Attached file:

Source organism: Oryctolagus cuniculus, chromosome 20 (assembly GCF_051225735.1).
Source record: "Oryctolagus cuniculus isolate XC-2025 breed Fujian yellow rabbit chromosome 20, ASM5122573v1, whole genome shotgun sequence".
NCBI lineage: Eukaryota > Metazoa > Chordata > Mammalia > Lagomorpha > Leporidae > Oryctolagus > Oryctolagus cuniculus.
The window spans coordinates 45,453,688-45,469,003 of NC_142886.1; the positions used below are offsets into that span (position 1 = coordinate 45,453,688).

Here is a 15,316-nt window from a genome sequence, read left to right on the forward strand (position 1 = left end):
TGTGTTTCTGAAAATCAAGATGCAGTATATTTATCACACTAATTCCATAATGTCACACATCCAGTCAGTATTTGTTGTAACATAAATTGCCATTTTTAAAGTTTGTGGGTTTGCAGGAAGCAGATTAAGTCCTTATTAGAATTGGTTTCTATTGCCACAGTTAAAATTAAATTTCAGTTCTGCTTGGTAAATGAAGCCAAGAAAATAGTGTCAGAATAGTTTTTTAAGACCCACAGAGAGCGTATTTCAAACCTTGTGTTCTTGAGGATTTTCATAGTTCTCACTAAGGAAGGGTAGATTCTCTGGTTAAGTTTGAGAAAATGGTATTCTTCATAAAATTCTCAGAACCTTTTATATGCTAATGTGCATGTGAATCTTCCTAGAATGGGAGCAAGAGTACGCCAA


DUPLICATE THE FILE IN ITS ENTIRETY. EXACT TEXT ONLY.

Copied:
Source organism: Oryctolagus cuniculus, chromosome 20 (assembly GCF_051225735.1).
Source record: "Oryctolagus cuniculus isolate XC-2025 breed Fujian yellow rabbit chromosome 20, ASM5122573v1, whole genome shotgun sequence".
NCBI lineage: Eukaryota > Metazoa > Chordata > Mammalia > Lagomorpha > Leporidae > Oryctolagus > Oryctolagus cuniculus.
The window spans coordinates 45,453,688-45,469,003 of NC_142886.1; the positions used below are offsets into that span (position 1 = coordinate 45,453,688).

Here is a 15,316-nt window from a genome sequence, read left to right on the forward strand (position 1 = left end):
TGTGTTTCTGAAAATCAAGATGCAGTATATTTATCACACTAATTCCATAATGTCACACATCCAGTCAGTATTTGTTGTAACATAAATTGCCATTTTTAAAGTTTGTGGGTTTGCAGGAAGCAGATTAAGTCCTTATTAGAATTGGTTTCTATTGCCACAGTTAAAATTAAATTTCAGTTCTGCTTGGTAAATGAAGCCAAGAAAATAGTGTCAGAATAGTTTTTTAAGACCCACAGAGAGCGTATTTCAAACCTTGTGTTCTTGAGGATTTTCATAGTTCTCACTAAGGAAGGGTAGATTCTCTGGTTAAGTTTGAGAAAATGGTATTCTTCATAAAATTCTCAGAACCTTTTATATGCTAATGTGCATGTGAATCTTCCTAGAATGGGAGCAAGAGTACGCCAA